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2010 TSHA Convention


Thursday 4:00 to 6:00 PM

3-D Apraxic Therapy for Kids Kay J. Giesecke, MS, CCC-SLP Heather C. MacFadyen, MA, CCC-SLP

Key Points of Defining Childhood Apraxia of Speech ((CCAASS))

Previously known as Developmental/Verbal Dyspraxia/Apraxia

Both CASANA and ASHA today recommend usage of CAS - common among all titles is the word “praxis”

Praxis planned movement; “neurological process by which cognition directs motor action…ability to formulate or plan different actions…before the actual motor execution” (Ayres, 1985)

Apraxia lack of praxis; inability to plan movement

The execution of a motor plan is the result of praxis; the visible result of a successful invisible process

Not simply a series of postures, must include information about the sequencing of these postures

“Symptom complex”/syndrome: no one feature is adequate for diagnosis. Top three features from ASHA Ad Hoc Committee on CAS, 2007:

Inconsistent errors on consonants and vowels in repeated productions of syllables or words

Lengthened and disrupted coarticulatory transitions between sounds and syllables

Inappropriate prosody

18 other additional speech features that might be present for CAS

Features of Traditional Apraxic Therapy:

Intensive frequent practice

Multiple repetitions of speech movements

Memorization of speech movement sequences

Systematic progress through the use of hierarchies

Slower Rate


Compensatory speech and language strategies

Multi-modality input

Prosody remediation

Integration of receptive and expressive language

What about using non-speech oral motor therapy (NS-OMT)?

Not advocated by the authors of graduate level text books.

Recent research proves that NS-OMT is only validated by opinion, but not evidence (Pannbacker & Lass, 2003).

Research also suggests that the physiological mechanisms that control speech and speech movements are quite different (Campbell, 2004)

Gregory Lof in 2006 ASHA presentation concluded that parents need to be informed that NS-OME have not been shown to be effective and their use must be considered experimental.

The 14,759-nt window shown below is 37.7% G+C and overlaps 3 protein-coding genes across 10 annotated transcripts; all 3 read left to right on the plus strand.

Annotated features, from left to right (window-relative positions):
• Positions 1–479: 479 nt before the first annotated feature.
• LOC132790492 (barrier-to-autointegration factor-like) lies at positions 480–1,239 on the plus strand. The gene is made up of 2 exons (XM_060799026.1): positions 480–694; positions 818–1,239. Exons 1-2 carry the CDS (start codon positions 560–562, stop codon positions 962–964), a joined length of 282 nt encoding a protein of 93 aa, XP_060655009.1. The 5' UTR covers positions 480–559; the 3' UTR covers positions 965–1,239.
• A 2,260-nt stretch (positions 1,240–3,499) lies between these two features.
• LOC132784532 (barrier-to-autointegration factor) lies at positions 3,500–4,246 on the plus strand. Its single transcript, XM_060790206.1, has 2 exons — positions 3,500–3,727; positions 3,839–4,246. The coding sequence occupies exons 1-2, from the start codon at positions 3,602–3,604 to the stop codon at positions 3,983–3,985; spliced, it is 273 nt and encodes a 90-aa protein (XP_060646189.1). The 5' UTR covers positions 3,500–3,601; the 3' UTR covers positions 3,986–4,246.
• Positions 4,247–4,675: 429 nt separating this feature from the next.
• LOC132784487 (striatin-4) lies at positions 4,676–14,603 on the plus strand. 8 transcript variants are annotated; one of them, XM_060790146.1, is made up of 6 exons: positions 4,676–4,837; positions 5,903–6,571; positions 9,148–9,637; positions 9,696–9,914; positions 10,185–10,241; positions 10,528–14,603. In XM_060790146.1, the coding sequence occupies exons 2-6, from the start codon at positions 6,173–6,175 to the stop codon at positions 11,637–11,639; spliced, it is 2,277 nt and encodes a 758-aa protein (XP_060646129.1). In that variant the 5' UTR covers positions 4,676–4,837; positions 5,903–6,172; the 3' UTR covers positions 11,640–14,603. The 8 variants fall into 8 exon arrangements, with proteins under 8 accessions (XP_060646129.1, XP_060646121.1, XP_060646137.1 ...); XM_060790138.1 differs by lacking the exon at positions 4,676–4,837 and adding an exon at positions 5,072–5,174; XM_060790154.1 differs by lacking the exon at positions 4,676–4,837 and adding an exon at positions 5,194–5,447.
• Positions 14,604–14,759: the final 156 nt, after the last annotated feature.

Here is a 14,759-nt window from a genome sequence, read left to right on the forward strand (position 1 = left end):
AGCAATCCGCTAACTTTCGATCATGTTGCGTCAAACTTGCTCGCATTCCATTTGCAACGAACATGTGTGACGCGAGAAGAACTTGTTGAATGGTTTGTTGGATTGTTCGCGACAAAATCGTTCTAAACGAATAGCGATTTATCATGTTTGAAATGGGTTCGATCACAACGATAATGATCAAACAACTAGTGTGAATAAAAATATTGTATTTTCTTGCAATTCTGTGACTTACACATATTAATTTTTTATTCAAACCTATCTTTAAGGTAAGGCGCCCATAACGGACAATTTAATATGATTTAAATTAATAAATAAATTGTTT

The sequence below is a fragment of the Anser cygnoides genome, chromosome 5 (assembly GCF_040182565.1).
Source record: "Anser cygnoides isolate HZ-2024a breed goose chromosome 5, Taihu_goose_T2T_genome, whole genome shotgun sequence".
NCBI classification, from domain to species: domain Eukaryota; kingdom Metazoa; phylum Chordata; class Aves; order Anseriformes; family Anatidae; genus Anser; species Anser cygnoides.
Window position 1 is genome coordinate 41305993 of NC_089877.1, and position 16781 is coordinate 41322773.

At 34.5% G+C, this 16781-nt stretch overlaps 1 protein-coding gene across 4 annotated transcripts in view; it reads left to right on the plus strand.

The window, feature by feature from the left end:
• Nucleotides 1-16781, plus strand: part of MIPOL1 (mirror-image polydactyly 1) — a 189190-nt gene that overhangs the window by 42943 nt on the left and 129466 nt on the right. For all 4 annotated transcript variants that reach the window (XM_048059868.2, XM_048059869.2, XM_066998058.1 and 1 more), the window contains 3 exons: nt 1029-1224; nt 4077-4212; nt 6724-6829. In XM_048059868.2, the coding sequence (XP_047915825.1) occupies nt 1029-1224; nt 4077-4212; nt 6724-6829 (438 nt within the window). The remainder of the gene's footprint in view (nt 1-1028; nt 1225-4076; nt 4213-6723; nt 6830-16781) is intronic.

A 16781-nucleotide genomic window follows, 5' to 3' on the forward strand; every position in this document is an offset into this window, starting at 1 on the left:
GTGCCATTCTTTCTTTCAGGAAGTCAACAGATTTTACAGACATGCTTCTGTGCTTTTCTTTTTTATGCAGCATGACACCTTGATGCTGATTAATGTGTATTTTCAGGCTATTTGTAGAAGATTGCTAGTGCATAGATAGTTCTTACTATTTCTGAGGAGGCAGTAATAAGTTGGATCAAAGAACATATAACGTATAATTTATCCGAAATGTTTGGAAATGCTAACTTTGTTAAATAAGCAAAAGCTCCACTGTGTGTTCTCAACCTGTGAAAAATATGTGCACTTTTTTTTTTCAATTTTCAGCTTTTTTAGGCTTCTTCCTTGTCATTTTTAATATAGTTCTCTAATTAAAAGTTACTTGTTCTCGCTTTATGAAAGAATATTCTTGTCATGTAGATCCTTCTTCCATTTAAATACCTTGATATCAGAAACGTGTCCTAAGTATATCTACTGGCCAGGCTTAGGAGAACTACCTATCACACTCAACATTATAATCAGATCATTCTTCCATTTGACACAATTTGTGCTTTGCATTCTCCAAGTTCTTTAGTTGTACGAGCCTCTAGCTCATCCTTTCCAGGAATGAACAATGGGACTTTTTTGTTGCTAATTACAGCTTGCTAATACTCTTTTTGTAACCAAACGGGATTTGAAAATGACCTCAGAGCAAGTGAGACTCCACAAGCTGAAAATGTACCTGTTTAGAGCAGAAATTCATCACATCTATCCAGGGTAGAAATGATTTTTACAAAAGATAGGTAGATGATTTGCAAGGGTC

2010 TSHA Convention


Thursday 4:00 to 6:00 PM

What about including other forms of communication?

Augmentative? Yes, if appropriate to the child’s age, cognitive abilities, and is used with verbal communication, not in place of, if working towards verbalization.

Signing? Gestures? Yes, same as above.

Grunts, squeals, and other nonverbal sounds for words? Instead, encourage using some sounds in the English language even if only vowels.

Own idiosyncratic words? Instead, encourage approximations of real words. Definitive Design Differences of 3-D Apraxic Therapy

1. Where to Start: 3-Dilemas

2. Keeping Track: 3-way documentation

3. Talking gets results: Deliberate Declarations that Delight

4. Everybody on Board: 3-Dependent Co-workers

5. How to organize the therapy session: 3-Divisions

6. 3 Ways to Memorize Movements: 3 Drill Techniques

7. Drill can be fun: 3-D materials

8. 3 Different Goals Concurrently

9. 3 Direct Teaching Strategies

10. 3-Way Dependence Between Words

11. 3 Distinctive Hierarchies: Diagrams, Details, and Decisions to Adjust Them


Where to Start: 3-Dilemas.

What positive behaviors to target: Deliver what Deficits Demand


Analyze test data


Interview parents


Observe the child

What negative behaviors to eliminate

How to share goals and direction with child and family


Keeping Track: 3-Way Documentation

Keeping Track of Targeted Responses

Keeping Track of Self Monitoring Attempts

Keeping Track of Negative Behaviors


Talking Gets Results: Deliberate Declarations that Delight

Review Sound Repertoire and Incorporate Compensation Strategies

Decide on target words which are functional for that child

Create situations which foster use of the targeted words and result in dramatic reinforcement


Everybody on Board: 3-Dependent Co-Workers Intrinsic Parental Involvement: A Gratifying Approach to Rapid Progress in Therapy

Intrinsic parental involvement (IPI) is not the following:

1. Sitting in the waiting room during therapy

2010 TSHA Convention


Thursday 4:00 to 6:00 PM

2. Reading or talking on the phone during therapy

3. Receiving a verbal summary

4. Attending ARD committee meetings

5. Chatting on the phone with the SLP

Agreement between the SLP and parents must include:

1. How often parent attends therapy

2. How to handle discipline

3. The parent will be trained by the SLP

4. The parent will execute home practice

5. The parent will take notes during therapy of targeted goals and activities.

Teaching Parents to Take Notes:

1. Provide them with a Steno Pad. For each session their notes should include:


Targeted goals

Stimuli (what parent should say) and response (what child should say)

Materials used

2. What parents took home for practice